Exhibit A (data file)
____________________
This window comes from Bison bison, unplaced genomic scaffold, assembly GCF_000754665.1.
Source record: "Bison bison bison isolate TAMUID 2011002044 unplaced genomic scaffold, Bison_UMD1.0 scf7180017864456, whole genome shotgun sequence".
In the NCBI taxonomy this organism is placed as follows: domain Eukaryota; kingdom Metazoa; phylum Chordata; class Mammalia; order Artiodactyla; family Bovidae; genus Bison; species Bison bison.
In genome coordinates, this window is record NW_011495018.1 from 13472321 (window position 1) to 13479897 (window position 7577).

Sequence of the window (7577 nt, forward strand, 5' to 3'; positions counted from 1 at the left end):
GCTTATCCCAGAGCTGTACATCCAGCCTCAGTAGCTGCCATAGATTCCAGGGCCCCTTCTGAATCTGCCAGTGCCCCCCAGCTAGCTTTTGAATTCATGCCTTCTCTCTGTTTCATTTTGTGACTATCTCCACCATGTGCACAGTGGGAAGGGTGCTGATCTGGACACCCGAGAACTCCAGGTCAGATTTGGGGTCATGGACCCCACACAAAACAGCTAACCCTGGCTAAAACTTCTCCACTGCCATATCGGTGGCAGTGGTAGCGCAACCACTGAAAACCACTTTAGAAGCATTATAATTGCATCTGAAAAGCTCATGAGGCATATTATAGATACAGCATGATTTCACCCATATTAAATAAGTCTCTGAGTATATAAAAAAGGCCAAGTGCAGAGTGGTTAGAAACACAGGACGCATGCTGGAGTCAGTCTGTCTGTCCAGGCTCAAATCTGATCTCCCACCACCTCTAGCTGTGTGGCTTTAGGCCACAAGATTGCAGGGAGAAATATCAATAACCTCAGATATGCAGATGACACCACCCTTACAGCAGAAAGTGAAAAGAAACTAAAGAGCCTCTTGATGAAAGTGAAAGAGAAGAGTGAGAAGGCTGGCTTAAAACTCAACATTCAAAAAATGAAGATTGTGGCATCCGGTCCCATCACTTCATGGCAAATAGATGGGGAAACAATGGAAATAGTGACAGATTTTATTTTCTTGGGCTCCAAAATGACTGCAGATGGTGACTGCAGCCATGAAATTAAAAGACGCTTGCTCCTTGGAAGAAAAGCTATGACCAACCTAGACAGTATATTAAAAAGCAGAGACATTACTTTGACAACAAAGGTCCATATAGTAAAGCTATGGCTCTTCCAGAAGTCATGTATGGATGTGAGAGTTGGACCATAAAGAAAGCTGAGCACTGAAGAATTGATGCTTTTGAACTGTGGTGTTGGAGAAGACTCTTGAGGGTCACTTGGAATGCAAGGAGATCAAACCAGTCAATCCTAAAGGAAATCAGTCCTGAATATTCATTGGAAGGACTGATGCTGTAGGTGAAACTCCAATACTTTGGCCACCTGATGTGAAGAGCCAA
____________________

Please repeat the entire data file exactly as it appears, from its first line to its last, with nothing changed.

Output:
This window comes from Bison bison, unplaced genomic scaffold, assembly GCF_000754665.1.
Source record: "Bison bison bison isolate TAMUID 2011002044 unplaced genomic scaffold, Bison_UMD1.0 scf7180017864456, whole genome shotgun sequence".
In the NCBI taxonomy this organism is placed as follows: domain Eukaryota; kingdom Metazoa; phylum Chordata; class Mammalia; order Artiodactyla; family Bovidae; genus Bison; species Bison bison.
In genome coordinates, this window is record NW_011495018.1 from 13472321 (window position 1) to 13479897 (window position 7577).

Sequence of the window (7577 nt, forward strand, 5' to 3'; positions counted from 1 at the left end):
GCTTATCCCAGAGCTGTACATCCAGCCTCAGTAGCTGCCATAGATTCCAGGGCCCCTTCTGAATCTGCCAGTGCCCCCCAGCTAGCTTTTGAATTCATGCCTTCTCTCTGTTTCATTTTGTGACTATCTCCACCATGTGCACAGTGGGAAGGGTGCTGATCTGGACACCCGAGAACTCCAGGTCAGATTTGGGGTCATGGACCCCACACAAAACAGCTAACCCTGGCTAAAACTTCTCCACTGCCATATCGGTGGCAGTGGTAGCGCAACCACTGAAAACCACTTTAGAAGCATTATAATTGCATCTGAAAAGCTCATGAGGCATATTATAGATACAGCATGATTTCACCCATATTAAATAAGTCTCTGAGTATATAAAAAAGGCCAAGTGCAGAGTGGTTAGAAACACAGGACGCATGCTGGAGTCAGTCTGTCTGTCCAGGCTCAAATCTGATCTCCCACCACCTCTAGCTGTGTGGCTTTAGGCCACAAGATTGCAGGGAGAAATATCAATAACCTCAGATATGCAGATGACACCACCCTTACAGCAGAAAGTGAAAAGAAACTAAAGAGCCTCTTGATGAAAGTGAAAGAGAAGAGTGAGAAGGCTGGCTTAAAACTCAACATTCAAAAAATGAAGATTGTGGCATCCGGTCCCATCACTTCATGGCAAATAGATGGGGAAACAATGGAAATAGTGACAGATTTTATTTTCTTGGGCTCCAAAATGACTGCAGATGGTGACTGCAGCCATGAAATTAAAAGACGCTTGCTCCTTGGAAGAAAAGCTATGACCAACCTAGACAGTATATTAAAAAGCAGAGACATTACTTTGACAACAAAGGTCCATATAGTAAAGCTATGGCTCTTCCAGAAGTCATGTATGGATGTGAGAGTTGGACCATAAAGAAAGCTGAGCACTGAAGAATTGATGCTTTTGAACTGTGGTGTTGGAGAAGACTCTTGAGGGTCACTTGGAATGCAAGGAGATCAAACCAGTCAATCCTAAAGGAAATCAGTCCTGAATATTCATTGGAAGGACTGATGCTGTAGGTGAAACTCCAATACTTTGGCCACCTGATGTGAAGAGCCAA